Rapeseed flowers


Bio-refinery of solid raw materials for food purposes

Nowadays, the bio-refinery of for example soy protein is mainly focused on high purity and general applicability. In existing fractionation processes, toxic solvents (hexane ect.) and various pH changes are implemented to obtain purified fractions. To stabilize the protein a drying step is applied. The drying step not only requires a lot of energy, but also leads to loss of most of protein native functionalities.

However, for many food applications, high purity might not always be an advantage. It has been observed that soy concentrate, unless the lower protein purity, creates better fibrous structures than soy isolate. This indicates that the techno-functionality is not only attributable to the purity but mostly through the protein state and functionality and the presence of other components. The focus during the bio-refinery should be less on purity but more on functionality. Using mild fractionation less pure native protein fractions are obtained. Mild fractionation can, therefore, increase the applicability due to improved technical properties.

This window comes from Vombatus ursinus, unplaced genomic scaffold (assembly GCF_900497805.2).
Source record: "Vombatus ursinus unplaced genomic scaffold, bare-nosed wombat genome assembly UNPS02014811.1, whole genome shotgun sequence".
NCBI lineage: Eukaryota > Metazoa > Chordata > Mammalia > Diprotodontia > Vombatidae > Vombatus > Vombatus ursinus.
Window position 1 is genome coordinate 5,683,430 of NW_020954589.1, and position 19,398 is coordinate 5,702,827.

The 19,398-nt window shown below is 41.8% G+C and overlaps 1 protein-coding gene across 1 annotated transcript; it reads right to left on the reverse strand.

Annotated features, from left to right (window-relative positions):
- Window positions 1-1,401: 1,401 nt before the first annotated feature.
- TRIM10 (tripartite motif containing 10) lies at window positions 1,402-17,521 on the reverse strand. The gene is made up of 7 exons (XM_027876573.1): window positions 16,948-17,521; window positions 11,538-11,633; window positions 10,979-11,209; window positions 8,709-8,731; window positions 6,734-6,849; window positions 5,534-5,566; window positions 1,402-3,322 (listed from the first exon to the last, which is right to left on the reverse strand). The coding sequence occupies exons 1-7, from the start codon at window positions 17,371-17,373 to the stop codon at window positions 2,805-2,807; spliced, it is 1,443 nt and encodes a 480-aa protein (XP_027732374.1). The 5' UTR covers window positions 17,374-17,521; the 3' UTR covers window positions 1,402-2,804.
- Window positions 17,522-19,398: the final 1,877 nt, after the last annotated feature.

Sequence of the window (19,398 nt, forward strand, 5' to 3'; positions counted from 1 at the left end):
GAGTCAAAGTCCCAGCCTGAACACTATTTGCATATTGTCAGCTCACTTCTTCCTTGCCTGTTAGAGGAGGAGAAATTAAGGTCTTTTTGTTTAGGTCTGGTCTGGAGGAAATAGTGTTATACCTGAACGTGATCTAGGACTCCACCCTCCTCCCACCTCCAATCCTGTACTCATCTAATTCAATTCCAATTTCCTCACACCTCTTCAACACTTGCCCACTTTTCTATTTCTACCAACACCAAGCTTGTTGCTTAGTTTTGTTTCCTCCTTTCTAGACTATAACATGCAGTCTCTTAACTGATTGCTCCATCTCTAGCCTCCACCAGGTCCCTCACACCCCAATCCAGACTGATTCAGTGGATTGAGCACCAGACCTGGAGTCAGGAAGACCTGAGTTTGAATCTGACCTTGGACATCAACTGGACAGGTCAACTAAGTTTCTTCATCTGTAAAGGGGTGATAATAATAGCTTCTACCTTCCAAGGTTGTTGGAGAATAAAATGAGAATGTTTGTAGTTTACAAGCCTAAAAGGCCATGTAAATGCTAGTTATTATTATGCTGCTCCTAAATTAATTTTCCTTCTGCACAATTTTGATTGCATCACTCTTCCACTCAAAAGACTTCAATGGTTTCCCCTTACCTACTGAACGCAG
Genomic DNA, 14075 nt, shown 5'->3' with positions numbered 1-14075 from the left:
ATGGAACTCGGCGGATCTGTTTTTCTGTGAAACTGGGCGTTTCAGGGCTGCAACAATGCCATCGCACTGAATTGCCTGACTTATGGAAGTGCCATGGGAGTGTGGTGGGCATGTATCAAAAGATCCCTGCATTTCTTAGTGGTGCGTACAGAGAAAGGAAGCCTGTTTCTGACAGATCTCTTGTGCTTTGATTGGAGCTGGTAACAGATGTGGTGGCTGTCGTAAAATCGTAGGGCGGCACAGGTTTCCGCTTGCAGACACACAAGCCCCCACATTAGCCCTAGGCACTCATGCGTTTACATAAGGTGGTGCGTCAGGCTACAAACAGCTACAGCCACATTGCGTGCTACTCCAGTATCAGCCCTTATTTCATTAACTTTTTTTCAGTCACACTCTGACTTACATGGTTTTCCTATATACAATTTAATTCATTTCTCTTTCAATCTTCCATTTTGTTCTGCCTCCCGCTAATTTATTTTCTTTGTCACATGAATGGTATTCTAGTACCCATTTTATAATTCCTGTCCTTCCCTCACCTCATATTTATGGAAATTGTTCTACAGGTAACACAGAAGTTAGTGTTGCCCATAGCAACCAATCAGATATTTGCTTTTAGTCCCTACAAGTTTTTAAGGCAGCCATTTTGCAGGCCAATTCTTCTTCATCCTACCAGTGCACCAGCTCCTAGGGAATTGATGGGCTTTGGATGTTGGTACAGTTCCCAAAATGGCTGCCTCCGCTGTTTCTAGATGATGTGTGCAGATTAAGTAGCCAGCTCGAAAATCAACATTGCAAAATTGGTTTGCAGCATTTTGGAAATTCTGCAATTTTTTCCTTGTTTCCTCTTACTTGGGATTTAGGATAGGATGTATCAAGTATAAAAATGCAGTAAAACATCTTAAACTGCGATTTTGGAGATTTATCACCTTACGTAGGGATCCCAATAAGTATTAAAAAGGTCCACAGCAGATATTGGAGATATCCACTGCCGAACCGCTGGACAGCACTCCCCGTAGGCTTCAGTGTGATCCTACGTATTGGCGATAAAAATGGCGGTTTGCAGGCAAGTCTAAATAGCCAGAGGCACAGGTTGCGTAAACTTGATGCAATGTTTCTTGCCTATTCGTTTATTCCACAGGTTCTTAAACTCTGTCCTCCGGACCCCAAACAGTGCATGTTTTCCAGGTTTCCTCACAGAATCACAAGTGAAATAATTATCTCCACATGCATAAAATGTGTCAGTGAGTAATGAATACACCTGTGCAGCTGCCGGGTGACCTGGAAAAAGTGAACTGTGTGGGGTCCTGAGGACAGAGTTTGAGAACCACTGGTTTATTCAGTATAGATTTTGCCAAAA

The objective  of this project is to develop mild bio-refinery processes, to obtain novel fractions with the desired technical properties and functionalities. The process should be efficient with natural resources and the native functionalities should be preserved. The novel fractions will have a less general application, but will be more product specific.



Develop and optimize mild bio-refinery processes to obtain non-pure novel fractions. The novel fractions are target to a specific type of product. The functionality of the obtained novel fractions will be demonstrated using model products. Within the model product, the novel fraction should substitute (multiple) ingredients without changing the (structural) properties. 


BSc / MSc Thesis
If you are interested in this project, please do not hesitate to contact me or drop by.